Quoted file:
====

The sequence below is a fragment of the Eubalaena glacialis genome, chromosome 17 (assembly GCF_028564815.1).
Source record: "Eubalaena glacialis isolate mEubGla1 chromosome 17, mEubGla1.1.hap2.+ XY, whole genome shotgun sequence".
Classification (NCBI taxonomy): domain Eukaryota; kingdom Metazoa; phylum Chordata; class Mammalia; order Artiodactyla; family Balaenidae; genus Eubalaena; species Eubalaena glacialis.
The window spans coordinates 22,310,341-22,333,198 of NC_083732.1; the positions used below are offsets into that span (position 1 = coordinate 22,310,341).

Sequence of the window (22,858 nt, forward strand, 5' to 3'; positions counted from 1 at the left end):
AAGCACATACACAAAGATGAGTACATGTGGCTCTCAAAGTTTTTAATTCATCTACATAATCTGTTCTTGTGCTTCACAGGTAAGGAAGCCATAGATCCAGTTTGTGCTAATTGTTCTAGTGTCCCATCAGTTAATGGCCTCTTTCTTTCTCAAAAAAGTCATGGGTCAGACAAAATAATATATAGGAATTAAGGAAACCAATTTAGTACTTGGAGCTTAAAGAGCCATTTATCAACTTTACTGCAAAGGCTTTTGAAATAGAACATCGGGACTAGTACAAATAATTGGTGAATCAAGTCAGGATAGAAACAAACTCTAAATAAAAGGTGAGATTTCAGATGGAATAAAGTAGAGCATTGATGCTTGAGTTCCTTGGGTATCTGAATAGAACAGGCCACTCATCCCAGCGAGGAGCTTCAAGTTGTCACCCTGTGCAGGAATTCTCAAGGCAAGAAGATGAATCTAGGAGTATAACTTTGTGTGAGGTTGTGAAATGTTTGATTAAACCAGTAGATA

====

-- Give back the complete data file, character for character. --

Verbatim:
The sequence below is a fragment of the Eubalaena glacialis genome, chromosome 17 (assembly GCF_028564815.1).
Source record: "Eubalaena glacialis isolate mEubGla1 chromosome 17, mEubGla1.1.hap2.+ XY, whole genome shotgun sequence".
Classification (NCBI taxonomy): domain Eukaryota; kingdom Metazoa; phylum Chordata; class Mammalia; order Artiodactyla; family Balaenidae; genus Eubalaena; species Eubalaena glacialis.
The window spans coordinates 22,310,341-22,333,198 of NC_083732.1; the positions used below are offsets into that span (position 1 = coordinate 22,310,341).

Sequence of the window (22,858 nt, forward strand, 5' to 3'; positions counted from 1 at the left end):
AAGCACATACACAAAGATGAGTACATGTGGCTCTCAAAGTTTTTAATTCATCTACATAATCTGTTCTTGTGCTTCACAGGTAAGGAAGCCATAGATCCAGTTTGTGCTAATTGTTCTAGTGTCCCATCAGTTAATGGCCTCTTTCTTTCTCAAAAAAGTCATGGGTCAGACAAAATAATATATAGGAATTAAGGAAACCAATTTAGTACTTGGAGCTTAAAGAGCCATTTATCAACTTTACTGCAAAGGCTTTTGAAATAGAACATCGGGACTAGTACAAATAATTGGTGAATCAAGTCAGGATAGAAACAAACTCTAAATAAAAGGTGAGATTTCAGATGGAATAAAGTAGAGCATTGATGCTTGAGTTCCTTGGGTATCTGAATAGAACAGGCCACTCATCCCAGCGAGGAGCTTCAAGTTGTCACCCTGTGCAGGAATTCTCAAGGCAAGAAGATGAATCTAGGAGTATAACTTTGTGTGAGGTTGTGAAATGTTTGATTAAACCAGTAGATA